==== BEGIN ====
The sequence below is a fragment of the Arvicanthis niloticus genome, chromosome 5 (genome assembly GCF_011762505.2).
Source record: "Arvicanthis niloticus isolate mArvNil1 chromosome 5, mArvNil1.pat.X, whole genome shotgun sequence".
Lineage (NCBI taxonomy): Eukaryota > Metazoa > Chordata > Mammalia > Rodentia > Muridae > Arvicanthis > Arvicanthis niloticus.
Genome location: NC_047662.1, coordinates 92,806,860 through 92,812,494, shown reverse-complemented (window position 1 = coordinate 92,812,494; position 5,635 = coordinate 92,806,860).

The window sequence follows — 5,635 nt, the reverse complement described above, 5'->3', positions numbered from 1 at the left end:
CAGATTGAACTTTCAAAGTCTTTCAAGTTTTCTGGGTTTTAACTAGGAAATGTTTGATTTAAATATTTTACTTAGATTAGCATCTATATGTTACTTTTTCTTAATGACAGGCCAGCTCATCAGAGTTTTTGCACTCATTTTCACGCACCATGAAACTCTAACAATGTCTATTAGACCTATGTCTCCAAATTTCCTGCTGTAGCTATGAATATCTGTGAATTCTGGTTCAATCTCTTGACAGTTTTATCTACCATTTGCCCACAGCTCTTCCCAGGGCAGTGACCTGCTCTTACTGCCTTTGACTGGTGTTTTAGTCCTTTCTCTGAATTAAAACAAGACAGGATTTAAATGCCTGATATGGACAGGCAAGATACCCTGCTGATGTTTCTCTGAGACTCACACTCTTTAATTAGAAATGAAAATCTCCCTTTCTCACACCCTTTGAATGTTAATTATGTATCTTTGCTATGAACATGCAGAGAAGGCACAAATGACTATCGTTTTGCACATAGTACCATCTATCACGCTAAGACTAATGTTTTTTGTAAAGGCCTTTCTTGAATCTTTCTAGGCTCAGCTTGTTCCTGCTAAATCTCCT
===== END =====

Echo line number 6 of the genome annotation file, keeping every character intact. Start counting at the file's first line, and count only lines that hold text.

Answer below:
CAGATTGAACTTTCAAAGTCTTTCAAGTTTTCTGGGTTTTAACTAGGAAATGTTTGATTTAAATATTTTACTTAGATTAGCATCTATATGTTACTTTTTCTTAATGACAGGCCAGCTCATCAGAGTTTTTGCACTCATTTTCACGCACCATGAAACTCTAACAATGTCTATTAGACCTATGTCTCCAAATTTCCTGCTGTAGCTATGAATATCTGTGAATTCTGGTTCAATCTCTTGACAGTTTTATCTACCATTTGCCCACAGCTCTTCCCAGGGCAGTGACCTGCTCTTACTGCCTTTGACTGGTGTTTTAGTCCTTTCTCTGAATTAAAACAAGACAGGATTTAAATGCCTGATATGGACAGGCAAGATACCCTGCTGATGTTTCTCTGAGACTCACACTCTTTAATTAGAAATGAAAATCTCCCTTTCTCACACCCTTTGAATGTTAATTATGTATCTTTGCTATGAACATGCAGAGAAGGCACAAATGACTATCGTTTTGCACATAGTACCATCTATCACGCTAAGACTAATGTTTTTTGTAAAGGCCTTTCTTGAATCTTTCTAGGCTCAGCTTGTTCCTGCTAAATCTCCT